Continuing on our odyssey of exploring the features in vNext, I thought we would look at some of the performance enhancements that have been publicly announced. Naturally, at this time, I can’t go very deep into the inner-workings of the improvements but will endeavor to list them out and explain somewhat based on information currently available. Also, be aware that this is a very early look at these features so there will be many improvements made as the product gets closer to RTM. I’m actually running two versions of vNext currently; the one that will be made available to the public as a pre-release at some point and the one we build internally so I have a pretty good handle on what you will see and what is coming out. I can say that there are some great things that are being done with the product you will definitely enjoy. With that said let’s take a look at some of the things we have revealed so far…
Microsoft Visual Studio IDE Futures
First off, if you haven’t seen it yet, most everything I mention comes from the great TechEd session done by Weston Hutchins that can be found here:
Performance: The Four Pillars
For vNext we are focused on four areas of investment to improve the product:
- Overall Responsiveness
- Long Running Operations
- Memory Utilization
- Better Feedback
As I review the areas of improvement expect a great deal of overlap as many of the improvements fall into multiple categories. With that said, this area is pretty self-explanatory: We want vNext to enable users to quickly go about their work without waiting on the IDE. These improvements manifest themselves in a variety of ways but all have the singular goal of making the product more responsive. Below are some of the areas that address this goal that we have made public so far.
Faster, Stronger, Better Add Reference Dialog
One of the IDE enhancements revealed so far is Add Reference dialog box. First and foremost it has been supercharged to load almost instantaneously. How? We index the assemblies beforehand to have a ready-made list on demand. We haven’t gone into detail yet on what exactly is being done but expect that revelation in due course. Also, as with most of the IDE, we have added the ability to search/filter the list so you don’t spend a billion years looking for the assembly you want.
We have moved some activities out-of-process to give control back to the IDE quickly. See Memory Utilization.
vNext will take advantage of multi-core systems much better than VS2010 which will result in more overall responsiveness. See Long Running Operations.
Long Running Operations
Building and debugging are examples of a long-running operations that we are addressing. For example, Visual Studio 2010, while a great improvement over previous versions, really doesn’t take full advantage of multi-processor machines. Our goal is to speed things up so you can get your work done faster with less time spent waiting.
Build operations have now been moved to background threads so you can actually do other things in Visual Studio while a build is happening.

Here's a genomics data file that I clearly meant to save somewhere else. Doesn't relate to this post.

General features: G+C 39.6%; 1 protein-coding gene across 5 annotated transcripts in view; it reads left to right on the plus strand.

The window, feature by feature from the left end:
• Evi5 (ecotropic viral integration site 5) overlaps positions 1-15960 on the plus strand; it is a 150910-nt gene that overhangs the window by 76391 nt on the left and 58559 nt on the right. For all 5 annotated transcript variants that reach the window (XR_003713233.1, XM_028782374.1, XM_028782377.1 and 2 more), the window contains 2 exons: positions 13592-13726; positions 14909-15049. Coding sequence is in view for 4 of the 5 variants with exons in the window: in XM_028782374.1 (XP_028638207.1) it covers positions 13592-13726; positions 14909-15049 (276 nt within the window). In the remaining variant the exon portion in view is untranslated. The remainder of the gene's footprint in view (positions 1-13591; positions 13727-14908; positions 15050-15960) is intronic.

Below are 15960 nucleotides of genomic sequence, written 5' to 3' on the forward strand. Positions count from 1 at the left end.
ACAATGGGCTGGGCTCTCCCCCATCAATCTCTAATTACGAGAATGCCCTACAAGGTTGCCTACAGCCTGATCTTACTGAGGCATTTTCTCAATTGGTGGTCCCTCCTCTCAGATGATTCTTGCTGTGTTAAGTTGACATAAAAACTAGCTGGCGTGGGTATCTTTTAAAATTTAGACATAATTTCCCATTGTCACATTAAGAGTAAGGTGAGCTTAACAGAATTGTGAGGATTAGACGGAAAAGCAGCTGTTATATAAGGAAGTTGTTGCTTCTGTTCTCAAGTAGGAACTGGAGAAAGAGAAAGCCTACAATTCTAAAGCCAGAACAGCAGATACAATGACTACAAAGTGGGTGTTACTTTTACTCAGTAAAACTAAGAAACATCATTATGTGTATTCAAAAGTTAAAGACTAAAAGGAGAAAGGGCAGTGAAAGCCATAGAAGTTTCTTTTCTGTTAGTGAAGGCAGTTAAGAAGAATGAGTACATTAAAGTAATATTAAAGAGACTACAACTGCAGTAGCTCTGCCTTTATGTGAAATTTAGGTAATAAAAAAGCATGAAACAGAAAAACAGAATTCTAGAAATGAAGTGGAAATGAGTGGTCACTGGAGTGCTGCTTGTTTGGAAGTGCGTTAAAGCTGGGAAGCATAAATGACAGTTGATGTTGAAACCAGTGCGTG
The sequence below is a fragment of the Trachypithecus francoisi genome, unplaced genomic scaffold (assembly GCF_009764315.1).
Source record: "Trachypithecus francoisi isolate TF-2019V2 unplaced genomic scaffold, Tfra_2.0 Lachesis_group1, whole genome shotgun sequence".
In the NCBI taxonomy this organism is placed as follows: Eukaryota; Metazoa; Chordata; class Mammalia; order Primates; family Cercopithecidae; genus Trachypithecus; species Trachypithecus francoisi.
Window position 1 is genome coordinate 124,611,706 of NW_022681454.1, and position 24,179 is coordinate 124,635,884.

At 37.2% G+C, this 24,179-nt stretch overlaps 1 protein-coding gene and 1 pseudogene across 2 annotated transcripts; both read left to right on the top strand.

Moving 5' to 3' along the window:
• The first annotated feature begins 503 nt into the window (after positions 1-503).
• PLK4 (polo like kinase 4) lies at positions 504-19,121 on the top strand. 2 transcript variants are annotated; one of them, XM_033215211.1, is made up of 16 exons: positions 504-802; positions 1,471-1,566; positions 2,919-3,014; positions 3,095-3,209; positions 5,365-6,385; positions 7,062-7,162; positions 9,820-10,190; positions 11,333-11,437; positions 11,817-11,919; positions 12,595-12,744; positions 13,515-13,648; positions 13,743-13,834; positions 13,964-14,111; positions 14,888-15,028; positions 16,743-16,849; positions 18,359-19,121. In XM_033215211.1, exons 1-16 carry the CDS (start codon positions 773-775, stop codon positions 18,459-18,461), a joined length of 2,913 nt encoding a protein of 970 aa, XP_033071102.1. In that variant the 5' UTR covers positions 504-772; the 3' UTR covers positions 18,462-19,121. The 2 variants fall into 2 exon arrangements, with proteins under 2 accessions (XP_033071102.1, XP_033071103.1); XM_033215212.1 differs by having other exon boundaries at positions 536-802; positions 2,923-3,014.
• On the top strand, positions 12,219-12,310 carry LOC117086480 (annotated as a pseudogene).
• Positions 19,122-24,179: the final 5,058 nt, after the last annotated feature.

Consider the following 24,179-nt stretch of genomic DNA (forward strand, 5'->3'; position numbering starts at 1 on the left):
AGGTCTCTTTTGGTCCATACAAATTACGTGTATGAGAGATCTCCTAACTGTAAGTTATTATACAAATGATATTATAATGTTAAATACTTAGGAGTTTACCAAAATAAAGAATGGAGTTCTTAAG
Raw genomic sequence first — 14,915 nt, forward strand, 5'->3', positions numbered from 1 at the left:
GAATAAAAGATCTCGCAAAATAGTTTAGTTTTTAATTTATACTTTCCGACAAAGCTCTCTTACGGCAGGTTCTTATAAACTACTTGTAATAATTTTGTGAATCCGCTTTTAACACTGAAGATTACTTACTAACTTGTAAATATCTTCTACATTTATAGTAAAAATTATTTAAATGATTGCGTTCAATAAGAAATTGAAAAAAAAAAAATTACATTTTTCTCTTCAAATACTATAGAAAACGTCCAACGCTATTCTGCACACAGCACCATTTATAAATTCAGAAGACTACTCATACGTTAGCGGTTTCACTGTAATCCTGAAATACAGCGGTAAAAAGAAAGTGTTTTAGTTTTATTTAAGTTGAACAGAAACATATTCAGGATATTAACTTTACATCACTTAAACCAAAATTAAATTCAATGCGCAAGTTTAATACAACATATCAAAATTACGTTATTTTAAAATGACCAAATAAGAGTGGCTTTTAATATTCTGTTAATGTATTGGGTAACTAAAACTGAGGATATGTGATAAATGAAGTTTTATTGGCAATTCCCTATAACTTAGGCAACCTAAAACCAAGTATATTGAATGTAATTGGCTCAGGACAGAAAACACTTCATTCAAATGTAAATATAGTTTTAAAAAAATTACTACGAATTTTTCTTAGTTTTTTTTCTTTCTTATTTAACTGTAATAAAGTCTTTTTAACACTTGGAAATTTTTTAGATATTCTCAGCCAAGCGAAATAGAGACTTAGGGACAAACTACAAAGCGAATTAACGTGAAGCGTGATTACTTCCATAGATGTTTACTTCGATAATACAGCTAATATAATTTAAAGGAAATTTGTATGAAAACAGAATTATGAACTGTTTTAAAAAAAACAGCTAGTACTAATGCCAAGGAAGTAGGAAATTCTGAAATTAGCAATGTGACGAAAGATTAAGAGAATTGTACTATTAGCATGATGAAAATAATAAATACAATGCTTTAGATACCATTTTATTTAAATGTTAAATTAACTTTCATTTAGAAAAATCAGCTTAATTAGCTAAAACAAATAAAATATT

Parallel Project Builds
Another great new feature is the ability to build projects in parallel. vNext comes with an option to have parallel project builds based on the number of cores your system has. In fact, the default value is automatically set to the max cores on your system. You can reduce this value if you want.
Responsiveness also includes the overall efficiency of Visual Studio. We are working on reducing the memory utilization overall based on usage.
Virtual Memory Utilization
vNext uses much less virtual memory internally. Much of this is due to running builds out-of-process (see below) as well as other enhancements we have made that haven’t been released yet.
Out-Of-Process Builds (C++, C#)
C++ has had this feature for a while and we are now brining it to C# and, in a future release sometime after vNext, VB as well. We now perform builds outside the Visual Studio process. Instead of loading numerous referenced assemblies inside the VS process they are now loaded into an external process then discarded when we are done. This results in significantly less memory usage inside Visual Studio which results in a more responsive, stable product.
This one is really simple. How do we get the best information possible when there are issues with the product so we can continuously improve it for you? Solving for this question is never easy but we have devised ways of obtaining performance data from your actual use of the product to help strengthen our knowledge of areas that need to be addressed.
PerfWatson, PerfWatson, PerWatson
The number one tool you can download TODAY to give us feedback on VS2010 and vNext is PerfWatson. You can get it from the Visual Studio Gallery here:
This tool allows us to get up-to-date, immediate information on the issues that are impacting performance. This tool is currently built into the pre-release version of vNext and, I suspect, we will include it in the RTM version as well with an option for you to turn it off if you don’t want it.
Visual Studio Feedback on Connect
If you haven’t gone to http://connect.microsoft.com/VisualStudio/ yet then you need to. This is one of the main ways we have been getting directed feedback from you for some time now. It’s a great way to get to see what others are saying and to communicate directly with the VS team.